The Ministry of Health could neither plan for new variants of COVID-19 nor determine what vaccine was effective as it simply didn’t have the equipment to identify new strains, Kumudesh said, adding that identifying COVID-19 variants across the country had been outsourced to the University of Sri Jayawardenepura.

“I have repeatedly said that the Health Ministry officials can’t make science and evidence-based decisions or statements on new strains. Institutions under the Health Ministry do not have the ability to identify new strains of the coronavirus; only the University of Sri Jayewardenepura has a gene sequencing machine. We said this was having a disastrous impact on the country’s pandemic response and here we are,.”

Kumudesh said that identifying various strains of COVID-19 was essential to respond to the pandemic as everything from PCR testing to selecting a vaccine, depended on that.

“There are a number of strains of the virus in the world now and we now know that the new variant that led to a lockdown in the UK is here. We have to be ready to identify what strains are coming.”

Kumudesh said that since the country had opened its airports people from various countries would arrive, carrying new strains. He added that there might also be a new strain that originated here without “our knowledge because we don’t do adequate gene sequencing.

“To identify new variants, we must sequence the genes of viruses detected through PCR testing. We need many gene sequencing machines because one cannot identify new strains through a PCR test. However, the Ministry of Health has not provided a single gene sequencing machine to labs under its purview.”

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CEA accused of turning blind eye to cardamom cultivators raping Knuckles Forest

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By Rathindra Kuruwita

A government decision to allow cardamom plantations inside the Knuckles Forest Reserve, which came under the Forest Conservation Department,it was already having a negative impact on the ecosystem, Sajeewa Chamikara of the Movement for Land and Agriculture Reform (MONLAR) said.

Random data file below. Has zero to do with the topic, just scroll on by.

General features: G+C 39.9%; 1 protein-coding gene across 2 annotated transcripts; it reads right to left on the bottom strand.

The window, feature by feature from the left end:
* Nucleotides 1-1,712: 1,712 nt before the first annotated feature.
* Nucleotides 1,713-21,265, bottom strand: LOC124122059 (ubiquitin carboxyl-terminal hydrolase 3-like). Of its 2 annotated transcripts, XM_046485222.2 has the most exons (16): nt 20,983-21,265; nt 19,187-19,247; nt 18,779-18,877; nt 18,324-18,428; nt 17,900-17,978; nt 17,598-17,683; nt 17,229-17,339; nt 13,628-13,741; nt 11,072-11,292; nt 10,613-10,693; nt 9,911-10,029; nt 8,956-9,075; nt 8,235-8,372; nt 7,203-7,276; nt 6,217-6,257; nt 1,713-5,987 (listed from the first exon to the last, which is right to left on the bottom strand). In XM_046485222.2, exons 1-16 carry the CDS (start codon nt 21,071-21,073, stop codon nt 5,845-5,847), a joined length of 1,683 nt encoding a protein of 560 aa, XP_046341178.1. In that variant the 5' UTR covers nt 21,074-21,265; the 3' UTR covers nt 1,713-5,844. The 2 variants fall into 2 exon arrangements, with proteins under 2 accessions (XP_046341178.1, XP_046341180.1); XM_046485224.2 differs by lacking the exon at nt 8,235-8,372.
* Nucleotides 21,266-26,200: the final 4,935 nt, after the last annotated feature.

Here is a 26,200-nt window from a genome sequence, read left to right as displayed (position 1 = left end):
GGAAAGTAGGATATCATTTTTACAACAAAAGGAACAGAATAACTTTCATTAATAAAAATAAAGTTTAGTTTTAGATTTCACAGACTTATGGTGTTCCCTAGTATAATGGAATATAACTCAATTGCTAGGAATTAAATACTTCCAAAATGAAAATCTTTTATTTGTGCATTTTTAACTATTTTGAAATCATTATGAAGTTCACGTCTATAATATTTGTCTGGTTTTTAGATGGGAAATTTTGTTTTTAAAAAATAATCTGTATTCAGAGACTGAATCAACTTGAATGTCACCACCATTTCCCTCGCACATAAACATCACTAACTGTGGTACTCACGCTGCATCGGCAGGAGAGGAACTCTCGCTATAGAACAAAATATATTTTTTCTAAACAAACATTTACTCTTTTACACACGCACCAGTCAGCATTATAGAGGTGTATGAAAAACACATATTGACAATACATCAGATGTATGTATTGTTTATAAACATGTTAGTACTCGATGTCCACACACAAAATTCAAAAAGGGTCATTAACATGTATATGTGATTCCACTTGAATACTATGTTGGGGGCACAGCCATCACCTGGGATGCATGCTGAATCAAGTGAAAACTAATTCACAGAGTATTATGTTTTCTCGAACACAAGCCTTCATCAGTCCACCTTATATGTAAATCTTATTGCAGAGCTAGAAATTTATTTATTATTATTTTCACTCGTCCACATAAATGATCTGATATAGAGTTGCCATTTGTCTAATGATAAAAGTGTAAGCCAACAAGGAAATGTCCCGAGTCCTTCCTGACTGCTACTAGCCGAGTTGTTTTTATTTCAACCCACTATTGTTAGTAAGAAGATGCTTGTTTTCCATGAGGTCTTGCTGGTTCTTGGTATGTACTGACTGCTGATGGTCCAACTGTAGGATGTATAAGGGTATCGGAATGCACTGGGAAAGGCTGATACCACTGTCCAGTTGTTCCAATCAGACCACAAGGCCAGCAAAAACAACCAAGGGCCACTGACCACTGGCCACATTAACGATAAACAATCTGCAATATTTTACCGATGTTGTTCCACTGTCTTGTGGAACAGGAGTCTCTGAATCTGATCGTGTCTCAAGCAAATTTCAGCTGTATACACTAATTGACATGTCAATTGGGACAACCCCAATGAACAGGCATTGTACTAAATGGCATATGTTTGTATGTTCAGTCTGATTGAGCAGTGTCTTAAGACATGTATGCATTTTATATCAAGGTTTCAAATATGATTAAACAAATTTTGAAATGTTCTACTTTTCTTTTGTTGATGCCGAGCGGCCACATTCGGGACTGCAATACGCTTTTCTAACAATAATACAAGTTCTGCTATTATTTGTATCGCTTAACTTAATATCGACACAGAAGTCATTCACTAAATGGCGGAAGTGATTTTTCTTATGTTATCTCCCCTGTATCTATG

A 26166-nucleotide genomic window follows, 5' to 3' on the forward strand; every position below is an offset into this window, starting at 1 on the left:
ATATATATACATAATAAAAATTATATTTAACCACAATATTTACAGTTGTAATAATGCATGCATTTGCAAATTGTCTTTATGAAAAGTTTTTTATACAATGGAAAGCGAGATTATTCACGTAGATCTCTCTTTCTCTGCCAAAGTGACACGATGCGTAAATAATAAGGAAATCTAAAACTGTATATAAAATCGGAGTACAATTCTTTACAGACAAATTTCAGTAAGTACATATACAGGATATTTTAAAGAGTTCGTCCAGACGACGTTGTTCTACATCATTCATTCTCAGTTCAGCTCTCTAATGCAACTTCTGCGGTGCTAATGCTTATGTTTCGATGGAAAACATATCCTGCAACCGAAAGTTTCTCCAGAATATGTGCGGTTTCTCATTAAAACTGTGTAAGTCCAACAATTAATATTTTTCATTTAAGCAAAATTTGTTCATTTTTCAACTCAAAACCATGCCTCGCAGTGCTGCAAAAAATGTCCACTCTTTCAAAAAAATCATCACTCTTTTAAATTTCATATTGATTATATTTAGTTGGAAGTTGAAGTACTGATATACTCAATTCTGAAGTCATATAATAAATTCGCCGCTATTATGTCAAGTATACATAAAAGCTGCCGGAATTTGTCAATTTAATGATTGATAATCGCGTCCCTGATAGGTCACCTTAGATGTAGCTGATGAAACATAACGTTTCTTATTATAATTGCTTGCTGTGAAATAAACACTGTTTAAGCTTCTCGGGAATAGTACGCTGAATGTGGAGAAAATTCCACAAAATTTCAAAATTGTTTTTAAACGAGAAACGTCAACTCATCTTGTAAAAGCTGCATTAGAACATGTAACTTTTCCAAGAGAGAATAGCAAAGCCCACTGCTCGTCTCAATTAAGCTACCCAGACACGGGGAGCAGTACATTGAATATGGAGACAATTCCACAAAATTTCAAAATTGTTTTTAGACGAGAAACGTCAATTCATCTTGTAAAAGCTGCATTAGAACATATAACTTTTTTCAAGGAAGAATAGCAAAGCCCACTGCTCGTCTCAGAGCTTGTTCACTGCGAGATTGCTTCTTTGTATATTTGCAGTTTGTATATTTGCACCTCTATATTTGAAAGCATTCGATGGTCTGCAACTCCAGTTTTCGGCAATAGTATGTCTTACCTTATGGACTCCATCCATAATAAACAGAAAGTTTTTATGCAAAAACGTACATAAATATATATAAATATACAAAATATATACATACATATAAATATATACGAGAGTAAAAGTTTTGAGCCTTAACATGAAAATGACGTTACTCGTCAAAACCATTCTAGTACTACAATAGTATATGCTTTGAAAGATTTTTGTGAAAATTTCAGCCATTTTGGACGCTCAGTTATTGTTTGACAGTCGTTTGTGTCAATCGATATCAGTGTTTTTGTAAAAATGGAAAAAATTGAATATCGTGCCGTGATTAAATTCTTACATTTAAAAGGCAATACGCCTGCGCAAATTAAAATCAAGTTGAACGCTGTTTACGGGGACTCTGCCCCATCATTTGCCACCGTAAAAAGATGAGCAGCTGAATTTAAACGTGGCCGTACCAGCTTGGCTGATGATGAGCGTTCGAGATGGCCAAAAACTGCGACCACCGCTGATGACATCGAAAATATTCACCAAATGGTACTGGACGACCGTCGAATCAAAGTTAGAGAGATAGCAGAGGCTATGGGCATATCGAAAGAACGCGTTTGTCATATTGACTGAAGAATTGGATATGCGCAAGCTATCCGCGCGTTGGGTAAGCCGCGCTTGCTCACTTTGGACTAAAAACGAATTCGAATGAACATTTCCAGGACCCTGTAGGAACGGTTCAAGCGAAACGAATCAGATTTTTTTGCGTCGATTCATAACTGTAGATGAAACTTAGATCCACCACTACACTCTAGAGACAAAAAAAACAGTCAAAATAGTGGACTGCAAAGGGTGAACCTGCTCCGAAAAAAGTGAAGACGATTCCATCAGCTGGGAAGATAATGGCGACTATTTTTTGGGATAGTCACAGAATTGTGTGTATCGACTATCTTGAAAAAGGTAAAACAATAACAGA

Chamikara said that Knuckles Forest Reserve was not only a unique ecosystem but also an important catchment area for rivers such as Mahaweli and Kalu.

“Illegal Cardamom planters had been operating in the forest area for many decades and there had been many attempts to get rid of them,” Chamikara said

About six years ago, there was an attempt to remove illegal Cardamom planters from the Knuckles Forest Reserve. When the Forest Conservation Department tried to remove these encroachers, based on a court order, several politicians and officials intervened on their behalf, the environmentalist said. Due to those interventions, illegal Cardamom planters could not be removed from the Knuckles Forest Reserve, he added.

“In many areas of the Dumbara mountain range, forest undergrowth has been cleared to make way for cardamom plantations. This has drastically increased soil erosion and the soil that is swept away by rains have been deposited in many reservoirs after being taken downstream to the Mahaweli Ganga. Moreover, many trees have been cut to use as firewood to dry cardamom. There are many structures used to dry the cardamom dotting the Knuckles mountain range and these activities cause significant damages to the ecosystem.”

Chamikara said it was illegal to cut trees, cultivate and clear land in a Conservation Forest. The offences carried jail terms or fines or both. Moreover, the court could estimate the damage done to the forest and make the guilty pay that amount. Under the law, even people who encouraged such violations could be prosecuted.

“The CEA has the power to act against those who carry out such illegal activities. According to Section 23 (a.) (a.) of the National Environmental Act, when a project is carried out without obtaining approval, the CEA can present such people before a magistrate’s court. If found guilty a person can be fined up to Rs. 15,000 or imprisoned up to two years or subjected to both. Unfortunately the authorities concerned are turning a blind eye.”